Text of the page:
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New Information About the Safety of Car Seats for Babies and Kids

Baby on board. image from here First, for any of you who are wondering “Do car seats even make a difference?”, consider these statistics:

  • Of the 248,000 US kids that were injured in auto accidents, 1,668 children died and most of those were not properly restrained. Car seats could have prevented many of their deaths.
  • 75% of these car accidents happened within 30 km from home, and 60% of them happened on streets where the speed limit is 40km/hr or less.
So then - we know we need them. But how do we choose the right car seat, especially when budget is an issue? A. You can get a used one. If you choose this option, no matter if it's from a friend or from a stranger, have them check the expiry date on the car seat and also check if there has been a recall on the brand and model. Also note that requirements changed on Jan 1, 2012 so any car seats sold before that are not considered safe to resell or pass down - see more in this Transport Canada explanation. B. You can buy a new one. All car seats currently on the market do meet the government’s stringent safety standards, so any car seat you buy new is technically safe. However, there are three important things to remember: 1) it must fit your child, 2) it must fit your car and 3) it must be installed and used correctly.
  1. Child fit: Your child’s age matters - less than 2 must face the rear of the car, because even if they are tall and heavy enough for a forward seat, their spine is not. Then look at height and weight independently - if they are too tall for the car seat, which is a common problem, it’s not safe. So how would you know BEFORE you buy? Check growth charts online. Also keep in mind parents’ height – if both parents are taller than average assume that your child will be at the 100th percentile for their age - which for a 2 year-old boy can be as tall as 100 cm.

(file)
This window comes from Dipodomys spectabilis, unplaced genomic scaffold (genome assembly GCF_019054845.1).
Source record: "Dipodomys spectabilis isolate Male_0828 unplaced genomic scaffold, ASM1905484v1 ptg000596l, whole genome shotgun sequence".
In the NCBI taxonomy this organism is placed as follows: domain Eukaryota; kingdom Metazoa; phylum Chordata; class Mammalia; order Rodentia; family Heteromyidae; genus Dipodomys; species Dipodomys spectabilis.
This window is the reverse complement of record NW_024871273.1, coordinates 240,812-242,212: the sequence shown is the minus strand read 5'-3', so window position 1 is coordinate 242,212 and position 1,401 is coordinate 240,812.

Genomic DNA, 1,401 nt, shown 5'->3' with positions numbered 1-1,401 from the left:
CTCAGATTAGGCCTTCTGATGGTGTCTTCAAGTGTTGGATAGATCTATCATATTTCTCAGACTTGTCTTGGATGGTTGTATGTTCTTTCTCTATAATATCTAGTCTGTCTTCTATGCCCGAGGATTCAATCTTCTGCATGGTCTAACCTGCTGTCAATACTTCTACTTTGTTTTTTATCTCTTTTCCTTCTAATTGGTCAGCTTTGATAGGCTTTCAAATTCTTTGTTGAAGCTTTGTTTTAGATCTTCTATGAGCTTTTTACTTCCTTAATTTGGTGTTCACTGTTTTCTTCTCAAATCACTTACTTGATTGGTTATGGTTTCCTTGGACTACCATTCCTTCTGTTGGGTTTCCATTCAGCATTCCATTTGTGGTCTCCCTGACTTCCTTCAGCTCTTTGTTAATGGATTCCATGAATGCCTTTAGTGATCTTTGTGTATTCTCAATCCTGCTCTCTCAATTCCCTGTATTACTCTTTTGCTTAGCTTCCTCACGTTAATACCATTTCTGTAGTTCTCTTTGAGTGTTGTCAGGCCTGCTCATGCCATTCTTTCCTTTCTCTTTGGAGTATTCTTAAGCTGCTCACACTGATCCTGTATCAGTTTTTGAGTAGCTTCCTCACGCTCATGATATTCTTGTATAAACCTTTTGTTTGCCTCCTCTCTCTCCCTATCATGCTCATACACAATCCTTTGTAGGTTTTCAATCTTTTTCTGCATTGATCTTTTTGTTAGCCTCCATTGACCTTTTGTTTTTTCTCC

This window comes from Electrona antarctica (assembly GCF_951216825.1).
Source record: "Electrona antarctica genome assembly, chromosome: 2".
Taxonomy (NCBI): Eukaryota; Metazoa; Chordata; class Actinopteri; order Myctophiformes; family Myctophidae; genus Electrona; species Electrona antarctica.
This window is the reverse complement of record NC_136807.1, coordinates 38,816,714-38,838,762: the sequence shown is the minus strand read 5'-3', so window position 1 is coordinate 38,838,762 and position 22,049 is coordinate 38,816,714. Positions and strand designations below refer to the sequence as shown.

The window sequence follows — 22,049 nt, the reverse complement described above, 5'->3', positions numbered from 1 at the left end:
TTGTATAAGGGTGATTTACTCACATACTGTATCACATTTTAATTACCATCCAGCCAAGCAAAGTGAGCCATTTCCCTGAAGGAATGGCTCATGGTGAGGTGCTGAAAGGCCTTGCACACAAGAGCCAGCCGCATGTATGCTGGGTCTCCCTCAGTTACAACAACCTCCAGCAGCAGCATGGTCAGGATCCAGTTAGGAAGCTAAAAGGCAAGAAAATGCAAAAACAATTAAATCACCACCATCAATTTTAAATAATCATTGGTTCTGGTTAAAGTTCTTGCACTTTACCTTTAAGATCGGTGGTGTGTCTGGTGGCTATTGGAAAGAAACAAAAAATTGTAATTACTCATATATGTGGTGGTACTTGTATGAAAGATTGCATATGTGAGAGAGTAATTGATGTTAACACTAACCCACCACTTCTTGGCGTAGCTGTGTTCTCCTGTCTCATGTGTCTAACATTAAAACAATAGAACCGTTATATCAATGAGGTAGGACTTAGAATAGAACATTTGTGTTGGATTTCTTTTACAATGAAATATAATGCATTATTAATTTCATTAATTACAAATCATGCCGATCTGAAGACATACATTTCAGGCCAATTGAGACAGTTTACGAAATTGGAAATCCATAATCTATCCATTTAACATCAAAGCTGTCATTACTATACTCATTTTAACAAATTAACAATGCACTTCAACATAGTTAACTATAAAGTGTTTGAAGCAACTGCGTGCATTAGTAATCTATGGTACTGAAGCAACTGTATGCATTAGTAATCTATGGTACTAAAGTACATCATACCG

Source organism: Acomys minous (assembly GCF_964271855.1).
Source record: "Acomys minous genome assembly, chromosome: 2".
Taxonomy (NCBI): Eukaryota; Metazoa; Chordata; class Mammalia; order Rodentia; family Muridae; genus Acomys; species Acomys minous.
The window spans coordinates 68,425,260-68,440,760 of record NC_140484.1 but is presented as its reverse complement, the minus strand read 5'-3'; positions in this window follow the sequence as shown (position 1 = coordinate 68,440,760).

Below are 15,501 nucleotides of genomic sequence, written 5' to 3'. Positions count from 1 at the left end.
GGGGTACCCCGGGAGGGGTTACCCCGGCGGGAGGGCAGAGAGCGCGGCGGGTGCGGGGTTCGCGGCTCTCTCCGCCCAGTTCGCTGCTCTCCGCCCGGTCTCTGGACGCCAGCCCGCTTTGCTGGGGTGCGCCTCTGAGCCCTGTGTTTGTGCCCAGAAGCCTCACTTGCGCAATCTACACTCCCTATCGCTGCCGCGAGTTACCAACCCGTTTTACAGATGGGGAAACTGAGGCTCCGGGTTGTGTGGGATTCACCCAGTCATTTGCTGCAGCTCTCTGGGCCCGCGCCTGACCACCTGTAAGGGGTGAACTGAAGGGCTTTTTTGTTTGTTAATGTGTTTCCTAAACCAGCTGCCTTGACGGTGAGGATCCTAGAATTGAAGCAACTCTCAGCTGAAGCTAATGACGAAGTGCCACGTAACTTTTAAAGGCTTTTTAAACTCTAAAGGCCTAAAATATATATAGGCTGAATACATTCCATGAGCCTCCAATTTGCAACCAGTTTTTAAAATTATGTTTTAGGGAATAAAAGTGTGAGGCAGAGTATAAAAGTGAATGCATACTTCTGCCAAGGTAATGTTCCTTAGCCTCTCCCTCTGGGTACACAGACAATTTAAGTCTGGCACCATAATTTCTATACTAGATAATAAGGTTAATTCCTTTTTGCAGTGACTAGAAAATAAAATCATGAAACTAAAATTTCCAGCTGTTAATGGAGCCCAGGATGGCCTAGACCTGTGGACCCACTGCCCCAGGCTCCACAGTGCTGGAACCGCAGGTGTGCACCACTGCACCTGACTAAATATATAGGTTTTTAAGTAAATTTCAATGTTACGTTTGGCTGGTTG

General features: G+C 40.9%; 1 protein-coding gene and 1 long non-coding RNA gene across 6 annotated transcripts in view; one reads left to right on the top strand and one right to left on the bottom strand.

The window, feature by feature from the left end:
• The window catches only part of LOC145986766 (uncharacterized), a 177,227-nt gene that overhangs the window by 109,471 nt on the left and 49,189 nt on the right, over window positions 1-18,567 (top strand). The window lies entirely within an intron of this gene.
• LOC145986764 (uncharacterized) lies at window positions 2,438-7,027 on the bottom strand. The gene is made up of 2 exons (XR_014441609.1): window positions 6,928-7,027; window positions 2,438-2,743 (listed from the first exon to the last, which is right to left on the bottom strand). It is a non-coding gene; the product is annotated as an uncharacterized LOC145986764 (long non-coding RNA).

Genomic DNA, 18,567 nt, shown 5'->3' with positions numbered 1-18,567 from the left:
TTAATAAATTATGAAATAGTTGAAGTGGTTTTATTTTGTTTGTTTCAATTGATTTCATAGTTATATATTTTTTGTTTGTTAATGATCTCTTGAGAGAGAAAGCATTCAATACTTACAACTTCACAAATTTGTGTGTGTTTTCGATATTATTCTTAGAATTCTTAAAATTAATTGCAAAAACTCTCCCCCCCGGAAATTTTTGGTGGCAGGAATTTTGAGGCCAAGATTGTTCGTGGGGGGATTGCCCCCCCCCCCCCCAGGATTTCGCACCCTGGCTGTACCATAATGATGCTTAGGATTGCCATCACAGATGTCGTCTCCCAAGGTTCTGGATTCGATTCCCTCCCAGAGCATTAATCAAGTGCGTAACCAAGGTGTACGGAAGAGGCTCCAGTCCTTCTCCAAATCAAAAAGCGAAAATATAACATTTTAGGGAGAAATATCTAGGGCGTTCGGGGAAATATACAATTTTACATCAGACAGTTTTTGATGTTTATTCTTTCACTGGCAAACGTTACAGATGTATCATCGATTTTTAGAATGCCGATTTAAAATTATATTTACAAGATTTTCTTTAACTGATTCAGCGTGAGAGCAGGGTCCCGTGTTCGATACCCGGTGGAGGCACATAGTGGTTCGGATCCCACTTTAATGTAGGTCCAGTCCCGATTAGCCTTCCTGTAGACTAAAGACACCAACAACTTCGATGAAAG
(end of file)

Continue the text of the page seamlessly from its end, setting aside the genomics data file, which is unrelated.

2. Car fit: Many of the deluxe models of car seats simply don’t fit a smaller car. They either don’t fit the angle of the backseats or they leave no head or leg room for the child.
  3. Easily adjustable car seat seatbelt/ harness: The biggest issue with car seat safety (once correctly installed of course) is actual correct use of the five point harness. It’s easier to accomplish this when you buy a car seat whose straps can be easily adjustable from the front (without uninstalling the car seat to reach behind). Imagine a fall or spring scenario, where one day the child needs a jacket and one day not - adjusting straps becomes a real issue, trust me.
Once you select your car seat, installation is a key starting point. Car seats should be anchored to the car, with a tightest possible fit and the least amount of “give”. To test whether you’ve installed the car seat correctly, you can take hold of the top of the seat and try to tilt it toward the front and sides of the vehicle. If the seat moves more than an inch in any direction, unbuckle it and try again until you have a tight fit. Some auto dealerships and police stations provide safety checks year-round - call to find out where the closest one is to you. Every time you drive, make sure that the five point harness is snug on the child’s breast bone and the straps are on the shoulders - this would not allow them to slip from the top of the harness in case of sudden stop. And last but not least, don’t speed. No matter how well installed and adjusted, any accident is better at a lower speed, and even 10 km/hr makes a huge difference. Be safe! Alexandra T. Greenhill, MD, CEO, Mom - who has treated kids injured in car accidents

Posted: April 11, 2014